Fish2Fork 'names and shames' restaurants
Name and shame. That's the goal of a new Web site that rates U.S. restaurants on the sustainability of their seafood.
Fish2Fork is the brainchild of Charles Clover, a British journalist and the force behind the powerful 2009 documentary, End of the Line. Part restaurant guide, part sustainability lesson, the site launched this week, scoring 50 high-profile restaurants in six cities between five red fish (the worst rating) and five blue fish (the best). New York sushi temple Bar Masa came in last place with a five red fish score; the Inn At Little Washington was granted a half red fish; the French Laundry received half a blue fish.
The site hopes to add another 100 restaurants by the end of February and offer a comprehensive guide soon.
"Environmental groups want to tell you the positive things. They want to show you how to do the right thing," Clover said in an interview at The Washington Post. "Showing what's wrong is the journalist's job. And it's the right thing to do."
Restaurants get points based on three categories: the answers provided to Fish2Fork's extensive survey; the information the restaurant presents to consumers; and the actual fish on its menu. What restaurants say is important, says Clover, especially on their Web sites, because that is the first place many people go before deciding where to eat. What they actually serve, of course, reflects whether policies are being implemented.
Sushi restaurants came in at the top and bottom of Fish2Fork's initial list. Among the worst were New York sushi restaurant 15 East, Yellowtail and Sushi Roku in Las Vegas, the Hump and Mori Sushi in Los Angeles and Uchi in Austin. But sustainable sushi restaurants Bamboo Sushi in Portland and Tataki in San Francisco received 4.5 and three blue fish, respectively.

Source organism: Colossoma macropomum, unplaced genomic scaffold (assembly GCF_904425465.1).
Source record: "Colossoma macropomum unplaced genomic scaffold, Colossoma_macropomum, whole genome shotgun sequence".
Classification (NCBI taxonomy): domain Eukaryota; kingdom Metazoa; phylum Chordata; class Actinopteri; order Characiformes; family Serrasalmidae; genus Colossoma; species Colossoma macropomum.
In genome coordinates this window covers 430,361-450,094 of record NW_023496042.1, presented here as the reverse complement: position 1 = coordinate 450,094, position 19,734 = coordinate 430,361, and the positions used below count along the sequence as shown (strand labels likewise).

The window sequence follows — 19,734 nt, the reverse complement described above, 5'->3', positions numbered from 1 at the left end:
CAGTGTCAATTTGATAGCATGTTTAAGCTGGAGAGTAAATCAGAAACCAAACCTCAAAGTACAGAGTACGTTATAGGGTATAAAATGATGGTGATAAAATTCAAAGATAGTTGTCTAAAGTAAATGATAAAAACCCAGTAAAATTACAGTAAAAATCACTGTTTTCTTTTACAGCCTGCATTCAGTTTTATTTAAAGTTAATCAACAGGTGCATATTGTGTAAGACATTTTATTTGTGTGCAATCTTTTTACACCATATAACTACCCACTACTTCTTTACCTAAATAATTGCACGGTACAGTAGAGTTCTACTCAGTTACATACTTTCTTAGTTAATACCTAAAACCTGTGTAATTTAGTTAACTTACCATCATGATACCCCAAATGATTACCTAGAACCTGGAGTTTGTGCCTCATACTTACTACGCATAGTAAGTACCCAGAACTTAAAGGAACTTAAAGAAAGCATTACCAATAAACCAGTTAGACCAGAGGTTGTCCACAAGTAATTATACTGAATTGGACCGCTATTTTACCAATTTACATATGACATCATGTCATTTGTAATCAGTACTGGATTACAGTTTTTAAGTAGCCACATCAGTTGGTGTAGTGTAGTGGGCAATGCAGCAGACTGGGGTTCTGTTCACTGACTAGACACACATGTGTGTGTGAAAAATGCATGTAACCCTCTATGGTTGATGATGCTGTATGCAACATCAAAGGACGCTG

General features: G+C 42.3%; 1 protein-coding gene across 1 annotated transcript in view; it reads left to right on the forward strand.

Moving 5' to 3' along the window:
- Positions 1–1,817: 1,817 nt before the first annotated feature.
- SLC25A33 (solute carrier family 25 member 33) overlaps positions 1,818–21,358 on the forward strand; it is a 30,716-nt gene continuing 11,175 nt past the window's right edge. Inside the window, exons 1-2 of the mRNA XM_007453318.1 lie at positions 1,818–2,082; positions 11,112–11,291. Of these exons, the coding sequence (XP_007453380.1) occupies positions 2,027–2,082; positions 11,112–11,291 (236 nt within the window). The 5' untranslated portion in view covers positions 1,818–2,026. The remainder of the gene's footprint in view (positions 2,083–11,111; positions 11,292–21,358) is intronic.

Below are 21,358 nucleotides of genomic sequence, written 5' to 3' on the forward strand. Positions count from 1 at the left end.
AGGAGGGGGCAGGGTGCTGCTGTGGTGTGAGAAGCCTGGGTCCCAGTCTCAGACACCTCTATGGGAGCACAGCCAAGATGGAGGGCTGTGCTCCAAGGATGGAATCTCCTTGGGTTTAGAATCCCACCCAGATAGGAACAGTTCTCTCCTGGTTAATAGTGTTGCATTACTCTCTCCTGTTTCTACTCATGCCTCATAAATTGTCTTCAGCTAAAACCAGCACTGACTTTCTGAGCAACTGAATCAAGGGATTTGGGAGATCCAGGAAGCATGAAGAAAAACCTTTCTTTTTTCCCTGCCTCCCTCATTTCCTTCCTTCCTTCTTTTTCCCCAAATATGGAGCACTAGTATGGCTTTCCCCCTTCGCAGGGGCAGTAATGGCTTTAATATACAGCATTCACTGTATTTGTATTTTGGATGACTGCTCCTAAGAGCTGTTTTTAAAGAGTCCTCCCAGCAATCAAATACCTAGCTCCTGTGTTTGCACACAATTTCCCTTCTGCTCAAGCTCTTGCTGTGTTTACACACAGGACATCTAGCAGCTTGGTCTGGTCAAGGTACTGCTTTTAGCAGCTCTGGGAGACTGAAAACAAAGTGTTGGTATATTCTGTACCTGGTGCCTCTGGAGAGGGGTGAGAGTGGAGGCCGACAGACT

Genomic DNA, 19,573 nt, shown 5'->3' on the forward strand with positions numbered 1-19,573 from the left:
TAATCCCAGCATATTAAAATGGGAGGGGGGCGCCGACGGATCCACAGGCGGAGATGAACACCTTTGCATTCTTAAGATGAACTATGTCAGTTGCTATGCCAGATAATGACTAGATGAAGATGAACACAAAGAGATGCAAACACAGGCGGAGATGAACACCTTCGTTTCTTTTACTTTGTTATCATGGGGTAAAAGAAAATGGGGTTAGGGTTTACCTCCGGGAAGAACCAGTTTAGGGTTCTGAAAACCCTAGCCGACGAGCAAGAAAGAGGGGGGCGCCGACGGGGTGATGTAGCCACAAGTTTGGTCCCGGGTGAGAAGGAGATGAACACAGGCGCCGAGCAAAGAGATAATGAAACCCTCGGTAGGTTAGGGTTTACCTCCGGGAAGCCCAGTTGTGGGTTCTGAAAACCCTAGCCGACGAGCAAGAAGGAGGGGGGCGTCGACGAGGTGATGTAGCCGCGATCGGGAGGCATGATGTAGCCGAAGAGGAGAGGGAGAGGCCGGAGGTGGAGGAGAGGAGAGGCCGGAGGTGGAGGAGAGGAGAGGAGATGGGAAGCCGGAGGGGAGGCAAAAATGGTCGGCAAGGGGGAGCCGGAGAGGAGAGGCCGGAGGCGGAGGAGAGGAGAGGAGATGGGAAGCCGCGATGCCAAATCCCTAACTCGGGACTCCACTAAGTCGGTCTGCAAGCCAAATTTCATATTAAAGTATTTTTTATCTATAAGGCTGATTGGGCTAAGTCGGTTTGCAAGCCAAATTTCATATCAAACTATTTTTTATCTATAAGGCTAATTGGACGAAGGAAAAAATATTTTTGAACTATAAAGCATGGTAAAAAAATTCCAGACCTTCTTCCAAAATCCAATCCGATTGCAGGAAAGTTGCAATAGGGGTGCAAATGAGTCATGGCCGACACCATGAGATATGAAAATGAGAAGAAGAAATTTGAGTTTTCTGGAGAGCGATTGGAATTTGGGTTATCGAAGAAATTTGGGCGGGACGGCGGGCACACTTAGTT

Fish2Fork rated five restaurants in Washington. Blue Ridge scored best with four blue fish. (Though the site focuses on seafood restaurants, Blue Ridge was assessed because executive chef Barton Seaver is a vocal advocate of sustainability. Seaver accompanied Clover to the interview at the Post.) Hank's Oyster Bar received 2.5 blue fish (it mostly serves sustainable oysters and shellfish); Hook scored two blue fish and Legal Sea Foods got half a red fish. The Oceanaire Seafood Room scored worst with 2.5 red fish. Though the restaurant has a sustainability policy that "ticks all the right boxes," according to Clover, online reviews boast that the restaurant offers Dover sole and bluefin tuna, both sustainability no-nos.
Clover's hope is that bad publicity will inspire restaurants into changing the kind of seafood they serve and encouraging a dialogue about sustainability with customers. The release of the British edition of the guide in October sent an instant shudder through the white-tabled restaurants in London. Within months, endangered species such as bluefin tuna and Atlantic halibut disappeared from many menus. Raymond Blanc, chef of the elegant Manoir and a strong proponent of sustainability, was "apoplectic" that he received only half a blue fish, says Clover. Within a short period, he had remade the menu and posted his seafood sustainability policy online. He now has the top UK rating of four blue fish.
"Blanc is a huge proponent of organics and animal welfare. He had a policy, but he hadn't communicated it to his staff or his diners. He turned his whole business around. That's very impressive. That's our mandate," Clover said.
Of course, the UK launch of 150 restaurants made a bigger media splash than it will here. The British press flew into a frenzy at the launch when actress Greta Scacchi posed naked with a fish. (Well, at least it died happy, the Daily Mail noted.) Personalities such as Sarah Brown, the wife of Prime Minister Gordon Brown, and comedian Stephen Frye came out to support the idea.
"Some restaurants still have not grasped that sustainability has become part of the definition of good food," Clover said. "You don't want to eat a wonderful meal and have nightmares about the species you have pushed a little further towards extinction."
-- Jane Black
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